Tim E. Darsaut, Fabrice Bing, Igor Salazkin, Guylaine Gevry and Jean Raymond
Flow diverters (FDs) are increasingly used to treat complex intracranial aneurysms, but preclinical studies that could guide clinical applications are lacking. The authors designed a modular aneurysm model in canines to address this problem.
Three variants of one modular aneurysm model were constructed in 21 animals. Sidewall (n = 5), curved sidewall (n = 5), and end-wall bifurcation (n = 7) aneurysms were treated with prototype 36-wire FDs. Four more end-wall bifurcation aneurysms were treated with prototype 48-wire lower-porosity FDs. Angiographic results postimplantation and at 3 months were scored with an ordinal scale. Animals were euthanized at 3 (n = 17) or 6 (n = 3) months, and the FD covering the aneurysm ostium was photographed to analyze metallic porosity and amount of neointima formation.
Straight sidewall aneurysms were better occluded than curved sidewall and end-wall bifurcation aneurysms at the 3-month angiography follow-up (p = 0.010). Flow diverters failed to occlude curved sidewall aneurysms (n = 0/5) and all but one (n = 1/7) end-wall bifurcation aneurysm. Angiographic results were no better (n = 0/4) using a 48-wire FD (p = 0.788). Branches jailed by the FD (n = 16) remained patent in all cases. Metallic porosity was decreased (p = 0.014) and neointimal closure of the aneurysm ostium was more complete (p = 0.040) in sidewall aneurysms than in curved or bifurcation variants of the model.
Flow diverters may succeed in treating straight sidewall aneurysms, but the same device repeatedly fails to occlude curved sidewall and end-wall bifurcation aneurysms. In vivo studies can be designed to test basic principles that, once validated, may serve to guide clinical use of new devices.
Xavier Boileau, Han Zeng, Robert Fahed, Fabrice Bing, Alina Makoyeva, Tim E. Darsaut, Pierre Savard, Benoit Coutu, Igor Salazkin and Jean Raymond
Endovascular treatment of aneurysms may result in incomplete initial occlusion and aneurysm recurrence at angiographic follow-up studies. This study aimed to assess the feasibility and efficacy of bipolar radiofrequency ablation (RFA) of aneurysm remnants after coil embolization.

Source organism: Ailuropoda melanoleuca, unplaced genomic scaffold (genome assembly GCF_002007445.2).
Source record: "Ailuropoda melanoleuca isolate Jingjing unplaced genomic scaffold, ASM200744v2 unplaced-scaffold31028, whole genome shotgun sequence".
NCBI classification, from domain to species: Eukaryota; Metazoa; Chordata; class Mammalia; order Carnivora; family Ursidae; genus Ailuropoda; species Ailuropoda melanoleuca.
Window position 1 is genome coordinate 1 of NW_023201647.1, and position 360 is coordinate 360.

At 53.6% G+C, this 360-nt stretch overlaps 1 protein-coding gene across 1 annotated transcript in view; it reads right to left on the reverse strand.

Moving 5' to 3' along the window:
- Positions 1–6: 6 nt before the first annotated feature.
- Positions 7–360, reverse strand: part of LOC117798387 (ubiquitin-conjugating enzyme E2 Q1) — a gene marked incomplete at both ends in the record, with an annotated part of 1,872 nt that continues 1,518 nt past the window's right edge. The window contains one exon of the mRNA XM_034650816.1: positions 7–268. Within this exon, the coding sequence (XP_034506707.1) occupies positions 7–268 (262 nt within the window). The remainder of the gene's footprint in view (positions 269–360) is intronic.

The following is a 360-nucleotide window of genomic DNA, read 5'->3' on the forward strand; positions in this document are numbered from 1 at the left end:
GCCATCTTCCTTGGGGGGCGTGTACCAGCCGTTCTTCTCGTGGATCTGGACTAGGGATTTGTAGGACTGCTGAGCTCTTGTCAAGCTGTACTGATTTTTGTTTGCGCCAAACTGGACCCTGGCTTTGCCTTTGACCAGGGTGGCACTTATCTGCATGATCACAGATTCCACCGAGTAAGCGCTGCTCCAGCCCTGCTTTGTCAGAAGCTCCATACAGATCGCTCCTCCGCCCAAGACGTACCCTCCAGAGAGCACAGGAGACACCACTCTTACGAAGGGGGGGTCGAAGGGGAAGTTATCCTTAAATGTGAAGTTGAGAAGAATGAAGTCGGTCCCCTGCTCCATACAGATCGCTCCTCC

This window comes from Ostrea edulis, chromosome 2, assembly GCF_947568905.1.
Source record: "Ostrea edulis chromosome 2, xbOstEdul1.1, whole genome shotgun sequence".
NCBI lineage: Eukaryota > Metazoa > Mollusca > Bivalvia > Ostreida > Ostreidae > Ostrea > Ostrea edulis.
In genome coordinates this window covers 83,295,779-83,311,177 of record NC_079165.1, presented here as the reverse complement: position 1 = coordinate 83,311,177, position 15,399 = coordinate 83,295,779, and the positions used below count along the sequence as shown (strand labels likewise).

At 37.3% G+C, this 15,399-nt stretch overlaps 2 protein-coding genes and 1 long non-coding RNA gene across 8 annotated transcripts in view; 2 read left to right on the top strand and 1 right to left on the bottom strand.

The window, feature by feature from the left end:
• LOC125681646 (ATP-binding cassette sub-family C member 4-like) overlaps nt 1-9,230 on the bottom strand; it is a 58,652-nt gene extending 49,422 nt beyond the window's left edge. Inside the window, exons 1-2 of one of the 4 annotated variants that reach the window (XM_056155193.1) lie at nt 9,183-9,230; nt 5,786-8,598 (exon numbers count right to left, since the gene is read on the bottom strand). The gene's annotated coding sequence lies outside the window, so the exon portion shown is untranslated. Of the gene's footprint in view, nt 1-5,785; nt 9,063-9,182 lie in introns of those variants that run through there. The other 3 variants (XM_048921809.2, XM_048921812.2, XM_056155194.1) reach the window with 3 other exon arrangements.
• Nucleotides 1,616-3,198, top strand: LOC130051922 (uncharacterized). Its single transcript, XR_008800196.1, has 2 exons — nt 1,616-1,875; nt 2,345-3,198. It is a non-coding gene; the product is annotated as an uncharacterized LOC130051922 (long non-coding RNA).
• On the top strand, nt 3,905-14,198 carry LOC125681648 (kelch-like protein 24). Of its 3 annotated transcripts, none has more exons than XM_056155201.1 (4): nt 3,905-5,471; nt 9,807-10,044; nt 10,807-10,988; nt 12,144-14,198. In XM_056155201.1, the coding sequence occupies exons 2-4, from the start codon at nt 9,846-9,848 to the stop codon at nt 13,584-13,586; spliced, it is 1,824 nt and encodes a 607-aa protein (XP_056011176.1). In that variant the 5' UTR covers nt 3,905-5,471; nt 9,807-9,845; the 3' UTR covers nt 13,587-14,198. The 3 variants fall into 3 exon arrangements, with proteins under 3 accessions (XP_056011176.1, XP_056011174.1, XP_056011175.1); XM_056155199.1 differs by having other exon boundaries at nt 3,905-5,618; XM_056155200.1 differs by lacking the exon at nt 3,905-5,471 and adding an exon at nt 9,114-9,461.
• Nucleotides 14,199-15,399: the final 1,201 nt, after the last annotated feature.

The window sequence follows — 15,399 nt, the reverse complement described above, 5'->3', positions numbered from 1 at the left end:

Bipolar RFA was accomplished using the coil mass as 1 electrode, while the second electrode was a stent placed across the aneurysmal neck. After preliminary experiments and protocol approval from the Animal Care committee, wide-necked bifurcation aneurysms were constructed in 24 animals. Aneurysms were allocated to 1 of 3 groups: partial intraoperative coil embolization, followed by RFA (n = 12; treated group) or without RFA (n = 6; control group 1); or attempted complete endovascular coil embolization 2–4 weeks later (n = 6; control group 2). Angiographic results were compared at baseline, immediately after RFA, and at 12 weeks, using an ordinal scale. Pathological results and neointima formation at the neck were compared using a semiquantitative grading scale.
Bipolar RFA was able to reliably target the aneurysm neck when the coil mass and stent were used as electrodes. RFA improved angiographic results immediately after partial coiling (p = 0.0024). Two RFA-related complications occurred, involving transient occlusion of 1 carotid artery and 1 hemorrhage from an adventitial arterial blister. At 12 weeks, angiographic results were improved with RFA (median score of 0), when compared with controls (median score of 2; p = 0.0013). Neointimal closure of the aneurysm neck was better with RFA compared with controls (p = 0.0003).
Bipolar RFA can improve results of embolization in experimental models by selectively ablating residual lesions after coil embolization.